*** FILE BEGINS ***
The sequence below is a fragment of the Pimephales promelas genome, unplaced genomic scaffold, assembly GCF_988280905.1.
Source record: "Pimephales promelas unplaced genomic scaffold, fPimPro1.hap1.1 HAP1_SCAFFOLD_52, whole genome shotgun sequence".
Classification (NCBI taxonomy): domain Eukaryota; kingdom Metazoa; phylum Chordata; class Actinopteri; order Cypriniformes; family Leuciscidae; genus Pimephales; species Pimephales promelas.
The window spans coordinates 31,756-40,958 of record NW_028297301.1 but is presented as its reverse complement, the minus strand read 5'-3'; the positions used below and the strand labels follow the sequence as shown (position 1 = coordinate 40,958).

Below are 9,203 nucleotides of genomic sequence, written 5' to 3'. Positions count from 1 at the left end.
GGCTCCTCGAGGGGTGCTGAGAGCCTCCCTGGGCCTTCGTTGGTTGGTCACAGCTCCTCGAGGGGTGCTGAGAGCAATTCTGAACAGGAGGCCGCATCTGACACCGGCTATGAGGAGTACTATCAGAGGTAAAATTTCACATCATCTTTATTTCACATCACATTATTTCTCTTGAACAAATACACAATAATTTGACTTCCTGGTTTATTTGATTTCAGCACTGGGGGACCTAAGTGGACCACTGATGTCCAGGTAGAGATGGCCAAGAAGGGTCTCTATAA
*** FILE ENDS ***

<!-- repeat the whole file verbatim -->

The sequence below is a fragment of the Pimephales promelas genome, unplaced genomic scaffold, assembly GCF_988280905.1.
Source record: "Pimephales promelas unplaced genomic scaffold, fPimPro1.hap1.1 HAP1_SCAFFOLD_52, whole genome shotgun sequence".
Classification (NCBI taxonomy): domain Eukaryota; kingdom Metazoa; phylum Chordata; class Actinopteri; order Cypriniformes; family Leuciscidae; genus Pimephales; species Pimephales promelas.
The window spans coordinates 31,756-40,958 of record NW_028297301.1 but is presented as its reverse complement, the minus strand read 5'-3'; the positions used below and the strand labels follow the sequence as shown (position 1 = coordinate 40,958).

Below are 9,203 nucleotides of genomic sequence, written 5' to 3'. Positions count from 1 at the left end.
GGCTCCTCGAGGGGTGCTGAGAGCCTCCCTGGGCCTTCGTTGGTTGGTCACAGCTCCTCGAGGGGTGCTGAGAGCAATTCTGAACAGGAGGCCGCATCTGACACCGGCTATGAGGAGTACTATCAGAGGTAAAATTTCACATCATCTTTATTTCACATCACATTATTTCTCTTGAACAAATACACAATAATTTGACTTCCTGGTTTATTTGATTTCAGCACTGGGGGACCTAAGTGGACCACTGATGTCCAGGTAGAGATGGCCAAGAAGGGTCTCTATAA